I've been thinking a lot about tantra, which some people misunderstand to mean performing crazy sex acts. That form of tantra does exist, but the form I practice is psycho-spiritual and thus about seeking union with the divine, not the divine in the form of another person. The tantra I practice is all about liberation through expansion. My friend describes tantra as using everything as a vehicle for liberation. My spiritual teacher says tantra is an all-around fight, both internal and external. But what does that mean exactly?
For me, that means confronting everything. It means facing my fears, battling my demons, having tough conversations with people, but it also means embracing all parts of myself. That is much tougher than I thought it would be, particularly when it comes to my emotions. I don't mean in big ways like suppressing my anger, I mean in small, subtle ways.
|Tantra is an all-around fight, like this mushroom pushing through the earth.|
For instance, I am single and a part of me thinks I'm going to be single for the rest of my life. Usually this is where I or someone else will jump in and say, “No, of course not!” and proceed to tell me why it's impossible that I'll end up alone. The thing is though, no amount of optimistic thinking, compliments, or affirmations vanishes the part of me that thinks I'll wind up a spinster. She still exists, but instead of voicing her thoughts and feelings, I suppress her. My therapist suggested to me that I allow her to speak and I allow her to feel without judgment and without meaning. Once I did, wouldn't you know it, I felt better and I started breathing more deeply, a sure sign of release.
Feeling all of my feelings has consequences on my physical body as well. There's scientific evidence that shows people who developed malignant melanomas often tended to be people who didn’t express emotion in a healthy way and who suppressed or repressed their anger. The repression of anger suppresses the immune system as opposed to healthy expressions of anger. “It’s not a question of philosophy,” Dr. Gabor Maté said.
How does this all relate to my spiritual practices, meditation in particular? My friend Ramesh Bjonnes, author of Tantra: The Yoga of Love and Awakening wrote about this on facebook a year ago, and I'm partially quoting him now. He said:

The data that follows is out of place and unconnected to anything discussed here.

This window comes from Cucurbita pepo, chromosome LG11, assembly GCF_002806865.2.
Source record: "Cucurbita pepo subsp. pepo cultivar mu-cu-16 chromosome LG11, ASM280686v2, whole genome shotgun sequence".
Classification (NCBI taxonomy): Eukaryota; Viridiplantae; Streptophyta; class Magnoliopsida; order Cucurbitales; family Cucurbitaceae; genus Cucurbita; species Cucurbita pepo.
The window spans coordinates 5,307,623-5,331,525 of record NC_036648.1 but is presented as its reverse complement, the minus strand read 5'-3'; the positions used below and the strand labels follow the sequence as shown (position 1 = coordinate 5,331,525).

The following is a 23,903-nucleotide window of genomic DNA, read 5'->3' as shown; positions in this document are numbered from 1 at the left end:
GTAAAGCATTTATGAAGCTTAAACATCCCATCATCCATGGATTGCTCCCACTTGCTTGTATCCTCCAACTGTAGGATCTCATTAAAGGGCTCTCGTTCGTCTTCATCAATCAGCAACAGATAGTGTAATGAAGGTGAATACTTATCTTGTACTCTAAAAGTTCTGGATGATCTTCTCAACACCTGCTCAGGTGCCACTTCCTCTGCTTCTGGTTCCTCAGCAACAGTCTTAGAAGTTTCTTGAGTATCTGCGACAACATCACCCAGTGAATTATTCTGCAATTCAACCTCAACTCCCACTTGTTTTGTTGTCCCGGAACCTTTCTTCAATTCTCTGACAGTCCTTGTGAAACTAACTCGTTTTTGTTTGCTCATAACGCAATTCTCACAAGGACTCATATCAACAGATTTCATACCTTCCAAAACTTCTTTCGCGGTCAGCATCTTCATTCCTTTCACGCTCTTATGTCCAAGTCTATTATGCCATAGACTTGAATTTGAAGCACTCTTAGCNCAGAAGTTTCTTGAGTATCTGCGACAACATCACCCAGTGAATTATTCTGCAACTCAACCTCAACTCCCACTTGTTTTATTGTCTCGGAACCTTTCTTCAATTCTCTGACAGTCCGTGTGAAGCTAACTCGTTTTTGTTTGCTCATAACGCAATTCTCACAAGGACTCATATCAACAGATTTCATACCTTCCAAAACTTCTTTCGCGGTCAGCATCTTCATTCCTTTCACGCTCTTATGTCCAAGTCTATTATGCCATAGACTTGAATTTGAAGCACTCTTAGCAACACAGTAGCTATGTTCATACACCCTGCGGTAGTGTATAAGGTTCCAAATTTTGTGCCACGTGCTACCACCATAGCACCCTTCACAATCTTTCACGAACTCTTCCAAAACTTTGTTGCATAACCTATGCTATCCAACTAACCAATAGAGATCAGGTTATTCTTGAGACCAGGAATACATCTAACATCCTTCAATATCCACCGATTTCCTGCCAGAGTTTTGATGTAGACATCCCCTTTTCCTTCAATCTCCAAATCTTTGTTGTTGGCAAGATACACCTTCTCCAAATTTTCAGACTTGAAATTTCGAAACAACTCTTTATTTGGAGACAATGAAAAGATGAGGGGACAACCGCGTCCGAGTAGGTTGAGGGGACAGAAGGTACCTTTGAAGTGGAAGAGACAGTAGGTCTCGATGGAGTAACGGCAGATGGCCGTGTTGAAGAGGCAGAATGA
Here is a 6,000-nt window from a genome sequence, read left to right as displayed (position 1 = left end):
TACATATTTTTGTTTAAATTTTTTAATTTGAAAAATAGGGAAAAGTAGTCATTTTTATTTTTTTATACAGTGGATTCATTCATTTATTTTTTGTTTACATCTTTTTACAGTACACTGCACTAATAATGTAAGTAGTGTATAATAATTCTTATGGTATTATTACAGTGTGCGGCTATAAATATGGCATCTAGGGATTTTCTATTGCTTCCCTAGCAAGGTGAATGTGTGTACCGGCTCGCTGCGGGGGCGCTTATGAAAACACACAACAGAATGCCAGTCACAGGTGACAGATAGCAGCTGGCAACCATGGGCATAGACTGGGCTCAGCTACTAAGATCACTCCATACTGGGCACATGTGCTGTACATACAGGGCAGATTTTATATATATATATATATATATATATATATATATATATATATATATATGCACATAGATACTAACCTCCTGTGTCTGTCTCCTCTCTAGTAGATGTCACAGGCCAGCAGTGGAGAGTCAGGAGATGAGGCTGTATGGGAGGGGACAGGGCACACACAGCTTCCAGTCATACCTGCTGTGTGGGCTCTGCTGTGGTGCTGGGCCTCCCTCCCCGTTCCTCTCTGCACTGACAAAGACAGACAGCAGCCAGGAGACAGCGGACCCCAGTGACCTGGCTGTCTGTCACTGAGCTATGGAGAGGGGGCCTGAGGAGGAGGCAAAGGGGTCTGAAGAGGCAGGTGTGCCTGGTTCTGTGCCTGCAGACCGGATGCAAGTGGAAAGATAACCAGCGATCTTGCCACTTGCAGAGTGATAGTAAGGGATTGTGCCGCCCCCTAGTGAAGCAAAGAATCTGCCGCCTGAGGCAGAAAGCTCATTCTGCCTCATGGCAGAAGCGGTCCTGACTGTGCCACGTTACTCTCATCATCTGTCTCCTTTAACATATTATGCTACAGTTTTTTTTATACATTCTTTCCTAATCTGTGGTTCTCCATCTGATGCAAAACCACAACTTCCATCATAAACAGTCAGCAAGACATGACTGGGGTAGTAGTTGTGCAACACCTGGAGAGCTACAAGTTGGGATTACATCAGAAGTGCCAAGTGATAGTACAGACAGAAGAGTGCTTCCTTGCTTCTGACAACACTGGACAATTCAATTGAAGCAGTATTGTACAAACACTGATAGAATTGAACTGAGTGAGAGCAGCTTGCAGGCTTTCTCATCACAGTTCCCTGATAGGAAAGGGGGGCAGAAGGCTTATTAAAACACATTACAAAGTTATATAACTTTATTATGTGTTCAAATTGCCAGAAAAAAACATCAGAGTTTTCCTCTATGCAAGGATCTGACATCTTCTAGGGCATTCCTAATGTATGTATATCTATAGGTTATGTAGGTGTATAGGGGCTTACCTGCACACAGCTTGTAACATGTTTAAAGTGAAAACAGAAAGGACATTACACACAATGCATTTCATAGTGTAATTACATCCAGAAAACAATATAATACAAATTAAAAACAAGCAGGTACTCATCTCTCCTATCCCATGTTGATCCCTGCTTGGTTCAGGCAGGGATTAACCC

"Meditation is not about trying to stop our thoughts, our feelings. In fact, it is not possible to stop the mind from having thoughts, the body from having sensations, and the mind from having feelings based on those sensations....
So in meditation we do not deny anything, we actually become more accepting of everything, and in doing so, we realize where peace and true satisfaction is truly found – not in the fluctuating reality of the body and the mind, but in the stillness of the soul. And that stillness is so big that it contains everything, the only change is that our focus has changed, our identification has changed. It is from this state, we can more soulfully deal with pain, heartbreak, stress, and all the other stuff of life. This is the gift of meditation, to be able to dip into the ocean of the soul and thus return spiritually refreshed."
What this means for me is I'm not denying anything, I'm not suppressing anything, I'm not running away from anything. I'm embracing all of it: the easy and the difficult because I know it's what's best for me in body, mind, and spirit.
I dream of a world where we feel all of our feelings and allow ourselves to voice even our most secret fears. A world where we confront everything, where we express everything. A world where we use everything as a vehicle for liberation and practice the real spirit of tantra.
Another world is not only possible, it's probable.